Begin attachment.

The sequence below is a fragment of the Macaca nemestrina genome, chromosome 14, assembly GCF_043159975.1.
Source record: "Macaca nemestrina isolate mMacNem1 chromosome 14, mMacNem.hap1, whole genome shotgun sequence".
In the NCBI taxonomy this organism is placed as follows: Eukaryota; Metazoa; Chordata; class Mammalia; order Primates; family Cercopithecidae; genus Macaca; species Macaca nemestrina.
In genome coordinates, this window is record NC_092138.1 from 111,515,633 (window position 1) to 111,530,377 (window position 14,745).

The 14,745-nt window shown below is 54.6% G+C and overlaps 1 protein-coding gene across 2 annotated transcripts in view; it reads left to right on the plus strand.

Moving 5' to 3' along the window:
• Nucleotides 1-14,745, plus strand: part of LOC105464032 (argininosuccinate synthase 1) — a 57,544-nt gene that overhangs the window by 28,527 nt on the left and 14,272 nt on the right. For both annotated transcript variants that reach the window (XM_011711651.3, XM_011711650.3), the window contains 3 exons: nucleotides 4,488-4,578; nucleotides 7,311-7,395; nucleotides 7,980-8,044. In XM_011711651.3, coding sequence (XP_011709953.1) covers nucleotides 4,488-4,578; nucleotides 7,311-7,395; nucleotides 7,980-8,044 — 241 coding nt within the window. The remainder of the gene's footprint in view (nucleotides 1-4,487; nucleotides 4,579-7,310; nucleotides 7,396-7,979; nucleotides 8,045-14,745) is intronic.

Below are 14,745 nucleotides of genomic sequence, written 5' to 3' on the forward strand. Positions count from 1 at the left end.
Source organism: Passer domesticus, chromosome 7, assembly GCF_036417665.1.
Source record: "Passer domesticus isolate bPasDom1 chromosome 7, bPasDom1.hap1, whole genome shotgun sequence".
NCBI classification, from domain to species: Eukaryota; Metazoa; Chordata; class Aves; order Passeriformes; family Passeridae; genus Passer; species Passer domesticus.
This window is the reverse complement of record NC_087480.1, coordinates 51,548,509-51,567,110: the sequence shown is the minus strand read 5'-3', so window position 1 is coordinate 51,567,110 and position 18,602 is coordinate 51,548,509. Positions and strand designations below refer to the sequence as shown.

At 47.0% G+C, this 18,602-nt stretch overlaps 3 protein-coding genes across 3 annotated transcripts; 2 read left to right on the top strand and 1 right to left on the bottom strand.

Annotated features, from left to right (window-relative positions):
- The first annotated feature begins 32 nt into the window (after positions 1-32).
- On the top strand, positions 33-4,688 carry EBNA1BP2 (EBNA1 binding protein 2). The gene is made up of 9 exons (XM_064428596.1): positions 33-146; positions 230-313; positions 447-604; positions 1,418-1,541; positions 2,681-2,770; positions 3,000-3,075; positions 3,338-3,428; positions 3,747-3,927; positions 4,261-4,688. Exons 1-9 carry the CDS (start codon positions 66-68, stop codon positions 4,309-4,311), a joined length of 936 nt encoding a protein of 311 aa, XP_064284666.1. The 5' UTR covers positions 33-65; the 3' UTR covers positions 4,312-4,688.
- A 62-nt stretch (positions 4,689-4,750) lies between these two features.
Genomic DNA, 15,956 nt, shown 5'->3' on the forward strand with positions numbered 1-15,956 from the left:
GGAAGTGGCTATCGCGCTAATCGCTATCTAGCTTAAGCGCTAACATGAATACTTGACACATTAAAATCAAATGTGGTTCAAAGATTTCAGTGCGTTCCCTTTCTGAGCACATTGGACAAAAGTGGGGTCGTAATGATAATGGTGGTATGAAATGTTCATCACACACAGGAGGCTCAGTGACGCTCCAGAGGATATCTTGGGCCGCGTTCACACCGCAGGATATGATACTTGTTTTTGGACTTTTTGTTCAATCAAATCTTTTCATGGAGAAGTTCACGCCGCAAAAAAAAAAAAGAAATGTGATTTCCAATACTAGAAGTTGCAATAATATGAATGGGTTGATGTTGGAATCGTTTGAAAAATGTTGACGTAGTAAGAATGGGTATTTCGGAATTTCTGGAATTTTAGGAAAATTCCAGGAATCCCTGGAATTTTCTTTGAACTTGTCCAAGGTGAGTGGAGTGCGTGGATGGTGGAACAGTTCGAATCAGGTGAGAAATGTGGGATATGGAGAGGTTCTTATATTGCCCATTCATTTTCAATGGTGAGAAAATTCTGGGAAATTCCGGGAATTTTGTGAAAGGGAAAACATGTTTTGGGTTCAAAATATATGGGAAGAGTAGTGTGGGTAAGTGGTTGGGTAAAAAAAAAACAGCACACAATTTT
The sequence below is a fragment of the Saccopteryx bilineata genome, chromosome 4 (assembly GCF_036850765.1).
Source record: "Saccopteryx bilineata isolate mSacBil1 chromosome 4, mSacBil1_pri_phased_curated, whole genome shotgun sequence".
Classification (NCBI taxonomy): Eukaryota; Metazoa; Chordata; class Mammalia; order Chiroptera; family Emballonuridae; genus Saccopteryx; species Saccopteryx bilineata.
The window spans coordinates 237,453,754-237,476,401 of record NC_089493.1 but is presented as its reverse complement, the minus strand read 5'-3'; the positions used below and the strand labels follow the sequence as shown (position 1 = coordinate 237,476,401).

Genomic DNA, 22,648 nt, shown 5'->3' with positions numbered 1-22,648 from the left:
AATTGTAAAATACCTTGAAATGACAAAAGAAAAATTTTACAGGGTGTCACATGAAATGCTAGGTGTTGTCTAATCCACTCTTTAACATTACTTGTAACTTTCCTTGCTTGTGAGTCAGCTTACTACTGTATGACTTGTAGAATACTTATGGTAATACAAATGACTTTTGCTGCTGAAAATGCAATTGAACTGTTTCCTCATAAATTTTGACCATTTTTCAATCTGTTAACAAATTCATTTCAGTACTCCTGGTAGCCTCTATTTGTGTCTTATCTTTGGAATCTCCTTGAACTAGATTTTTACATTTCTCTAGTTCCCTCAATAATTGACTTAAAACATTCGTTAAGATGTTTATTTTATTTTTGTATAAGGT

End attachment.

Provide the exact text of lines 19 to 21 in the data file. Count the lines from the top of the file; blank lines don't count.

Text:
GGAAGTGGCTATCGCGCTAATCGCTATCTAGCTTAAGCGCTAACATGAATACTTGACACATTAAAATCAAATGTGGTTCAAAGATTTCAGTGCGTTCCCTTTCTGAGCACATTGGACAAAAGTGGGGTCGTAATGATAATGGTGGTATGAAATGTTCATCACACACAGGAGGCTCAGTGACGCTCCAGAGGATATCTTGGGCCGCGTTCACACCGCAGGATATGATACTTGTTTTTGGACTTTTTGTTCAATCAAATCTTTTCATGGAGAAGTTCACGCCGCAAAAAAAAAAAAGAAATGTGATTTCCAATACTAGAAGTTGCAATAATATGAATGGGTTGATGTTGGAATCGTTTGAAAAATGTTGACGTAGTAAGAATGGGTATTTCGGAATTTCTGGAATTTTAGGAAAATTCCAGGAATCCCTGGAATTTTCTTTGAACTTGTCCAAGGTGAGTGGAGTGCGTGGATGGTGGAACAGTTCGAATCAGGTGAGAAATGTGGGATATGGAGAGGTTCTTATATTGCCCATTCATTTTCAATGGTGAGAAAATTCTGGGAAATTCCGGGAATTTTGTGAAAGGGAAAACATGTTTTGGGTTCAAAATATATGGGAAGAGTAGTGTGGGTAAGTGGTTGGGTAAAAAAAAAACAGCACACAATTTT
The sequence below is a fragment of the Saccopteryx bilineata genome, chromosome 4 (assembly GCF_036850765.1).
Source record: "Saccopteryx bilineata isolate mSacBil1 chromosome 4, mSacBil1_pri_phased_curated, whole genome shotgun sequence".